boardroom

Mercedes invests in NZ ‘digital human’ technology

German carmaker Mercedes-Benz has invested US$7 million in Soul Machines, an artificial intelligence (AI) research company spun out of the University of Auckland and run by the Oscar-winning Weta digital animations wizard Dr Mark Sagar (Avatar, King Kong, Spider-Man 2, among others).

Soul Machines focuses on making realistic 'digital humans' - animated avatars which look and sound like real people. The University of Auckland's commercialisation arm UniServices also joined the latest Soul Machines fund-raising round, injecting US$2 million. 

Soul Machines' chief business officer Greg Cross said the firm was seeking to raise about US$20 million, with Mercedes-Benz chipping in its NZ$10.7 million through a convertible note earlier this month. UniServices, an initial shareholder in the firm, invested as part of a wider US$8 million offer. Soul Machines raised another US$5 million in June from two existing investors. 

The AI research firm had 12 staff when it emerged out of University of Auckland research in 2016 and has since grown to 87. It has sales offices in Melbourne, San Francisco, New York and London, and Cross said it will be opening an office in Asia in the next month. The majority of its research team is Auckland-based, although other specialists are scattered around the world, he said. 

Sagar, a former portrait artist and medical researcher, and now Soul Machines' chief executive, is probably best known for his Oscar-awarded digital animation work in films like Avatar and King Kong. He is also the creator of the uncomfortably-realistic BabyX avatar, a 3D digital rendering of a baby based on images of Sagar's own daughter aged around 18 months. BabyX smiled if you were nice to her, cried if you weren't, learned from her "dad", even played the piano. A reverse-engineered, on-screen, digital human.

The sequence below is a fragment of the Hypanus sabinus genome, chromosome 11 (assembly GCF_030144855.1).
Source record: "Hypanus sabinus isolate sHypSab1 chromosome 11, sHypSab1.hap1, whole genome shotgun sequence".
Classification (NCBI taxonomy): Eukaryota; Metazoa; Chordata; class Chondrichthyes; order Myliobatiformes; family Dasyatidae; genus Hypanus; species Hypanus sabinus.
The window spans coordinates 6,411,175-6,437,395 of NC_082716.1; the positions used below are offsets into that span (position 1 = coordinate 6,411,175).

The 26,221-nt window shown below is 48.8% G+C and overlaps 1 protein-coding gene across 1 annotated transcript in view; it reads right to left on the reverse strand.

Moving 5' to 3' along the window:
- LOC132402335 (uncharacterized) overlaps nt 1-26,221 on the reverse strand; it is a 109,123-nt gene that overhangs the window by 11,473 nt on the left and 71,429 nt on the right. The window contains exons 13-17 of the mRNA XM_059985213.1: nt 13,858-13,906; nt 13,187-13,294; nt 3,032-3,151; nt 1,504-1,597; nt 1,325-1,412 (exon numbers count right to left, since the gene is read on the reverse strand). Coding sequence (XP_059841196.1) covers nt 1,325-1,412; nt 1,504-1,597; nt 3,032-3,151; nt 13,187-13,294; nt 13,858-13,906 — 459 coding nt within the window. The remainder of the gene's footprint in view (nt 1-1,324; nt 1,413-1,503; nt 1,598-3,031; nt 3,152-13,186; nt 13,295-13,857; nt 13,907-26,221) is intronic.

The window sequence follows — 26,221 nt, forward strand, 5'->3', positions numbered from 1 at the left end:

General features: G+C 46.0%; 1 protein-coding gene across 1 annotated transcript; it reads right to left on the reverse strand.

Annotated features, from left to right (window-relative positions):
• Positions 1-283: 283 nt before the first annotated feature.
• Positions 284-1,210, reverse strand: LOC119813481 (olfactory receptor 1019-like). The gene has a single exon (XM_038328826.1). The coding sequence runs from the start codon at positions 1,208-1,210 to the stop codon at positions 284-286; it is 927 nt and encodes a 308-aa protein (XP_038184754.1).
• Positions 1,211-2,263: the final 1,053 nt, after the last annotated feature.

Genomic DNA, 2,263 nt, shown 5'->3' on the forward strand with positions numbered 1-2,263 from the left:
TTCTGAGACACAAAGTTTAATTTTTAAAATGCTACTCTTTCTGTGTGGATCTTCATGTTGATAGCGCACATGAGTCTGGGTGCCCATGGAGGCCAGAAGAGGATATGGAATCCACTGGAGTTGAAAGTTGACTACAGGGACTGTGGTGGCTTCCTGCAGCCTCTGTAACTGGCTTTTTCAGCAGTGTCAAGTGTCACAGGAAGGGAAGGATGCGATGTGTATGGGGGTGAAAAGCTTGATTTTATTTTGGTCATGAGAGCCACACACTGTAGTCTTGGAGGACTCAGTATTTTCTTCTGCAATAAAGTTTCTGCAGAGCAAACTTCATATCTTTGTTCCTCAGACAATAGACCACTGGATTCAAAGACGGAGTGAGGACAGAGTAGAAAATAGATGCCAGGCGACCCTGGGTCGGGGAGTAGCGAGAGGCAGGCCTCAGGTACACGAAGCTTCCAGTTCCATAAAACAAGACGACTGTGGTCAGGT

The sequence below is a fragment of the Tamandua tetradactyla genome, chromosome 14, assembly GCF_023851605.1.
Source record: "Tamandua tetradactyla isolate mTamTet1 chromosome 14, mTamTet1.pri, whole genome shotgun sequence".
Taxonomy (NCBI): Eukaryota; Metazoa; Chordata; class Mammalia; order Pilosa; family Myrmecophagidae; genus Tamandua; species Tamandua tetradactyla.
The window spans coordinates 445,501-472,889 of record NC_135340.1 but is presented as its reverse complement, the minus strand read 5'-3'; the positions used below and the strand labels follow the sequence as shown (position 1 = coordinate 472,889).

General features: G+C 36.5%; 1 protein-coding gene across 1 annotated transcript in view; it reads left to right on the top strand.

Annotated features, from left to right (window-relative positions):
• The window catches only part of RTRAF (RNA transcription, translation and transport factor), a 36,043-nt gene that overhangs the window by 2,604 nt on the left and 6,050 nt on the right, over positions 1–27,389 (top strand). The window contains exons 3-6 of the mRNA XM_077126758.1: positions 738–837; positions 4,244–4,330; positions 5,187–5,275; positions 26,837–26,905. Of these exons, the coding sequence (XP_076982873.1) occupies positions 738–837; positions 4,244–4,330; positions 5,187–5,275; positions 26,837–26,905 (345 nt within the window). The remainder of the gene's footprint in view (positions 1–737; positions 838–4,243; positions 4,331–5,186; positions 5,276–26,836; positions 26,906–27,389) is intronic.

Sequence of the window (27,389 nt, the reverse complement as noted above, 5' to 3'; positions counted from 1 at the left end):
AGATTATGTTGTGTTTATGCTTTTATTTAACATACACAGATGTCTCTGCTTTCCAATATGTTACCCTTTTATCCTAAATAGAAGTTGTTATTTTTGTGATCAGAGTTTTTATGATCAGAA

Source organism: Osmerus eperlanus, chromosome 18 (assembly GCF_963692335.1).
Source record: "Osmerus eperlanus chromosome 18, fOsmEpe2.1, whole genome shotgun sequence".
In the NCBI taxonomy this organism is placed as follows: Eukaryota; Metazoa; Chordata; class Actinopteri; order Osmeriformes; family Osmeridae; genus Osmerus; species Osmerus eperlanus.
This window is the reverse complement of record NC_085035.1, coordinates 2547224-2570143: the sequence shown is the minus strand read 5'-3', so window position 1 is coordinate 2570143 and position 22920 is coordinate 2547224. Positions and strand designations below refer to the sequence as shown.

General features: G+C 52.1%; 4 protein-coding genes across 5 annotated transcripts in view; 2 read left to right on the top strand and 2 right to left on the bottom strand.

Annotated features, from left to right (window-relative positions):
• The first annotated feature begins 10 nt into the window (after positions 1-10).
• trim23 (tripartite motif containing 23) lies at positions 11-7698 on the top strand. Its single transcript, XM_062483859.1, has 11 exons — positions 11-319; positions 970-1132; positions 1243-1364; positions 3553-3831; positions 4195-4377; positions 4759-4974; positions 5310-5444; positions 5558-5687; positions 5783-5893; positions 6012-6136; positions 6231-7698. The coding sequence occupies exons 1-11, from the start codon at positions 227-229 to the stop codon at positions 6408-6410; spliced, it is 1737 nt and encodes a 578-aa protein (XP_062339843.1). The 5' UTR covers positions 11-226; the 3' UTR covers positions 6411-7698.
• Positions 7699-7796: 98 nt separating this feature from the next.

Soul Machines is Sagar's bid to commercialise BabyX by making making virtual assistants that look like real assistants, digital customer service people that can really interact with customers. 

Cross says the Mercedes-Benz investment is a "huge endorsement" of the artificial intelligence business. 

"Our objective is to solve problems, deliver solutions, and build scalable markets. We have a very strong focus on that," he said. "The industries we tend to focus on are the ones that understand the huge amount of change coming at them." 

Soul Machines differs from other AI research companies in that it has developed cognitive models to simulate human thought processes exemplified by its emotionally responsive digital avatars. That differs from deep learning AI, where a network of processes are built to replicate a brain in the way it analyses data, Cross says. 

He believes cognitive models are going to be a central element of the wider AI standard. Because the technology gets smarter the more it's used, Soul Machines expects its value will track that trend, with Cross pointing to DeepMind and Siri as examples. 

"We have no question in our minds that we have that potential to be valued as some of those $1 billion-plus companies," he said. 

UniServices owns 15 percent of Soul Machines and made the investment through its $20 million Inventors Fund, chief executive Andy Shenk says. "[Soul Machines] has world-leading, deeply transformative IP, with a long-term vision that will require patient capital to, potentially, deliver superior returns in the long run."

Newsroom is powered by the generosity of readers like you, who support our mission to produce fearless, independent and provocative journalism.

Comments

Newsroom does not allow comments directly on this website. We invite all readers who wish to discuss a story or leave a comment to visit us on Twitter or Facebook. We also welcome your news tips and feedback via email: contact@newsroom.co.nz. Thank you.

PARTNERS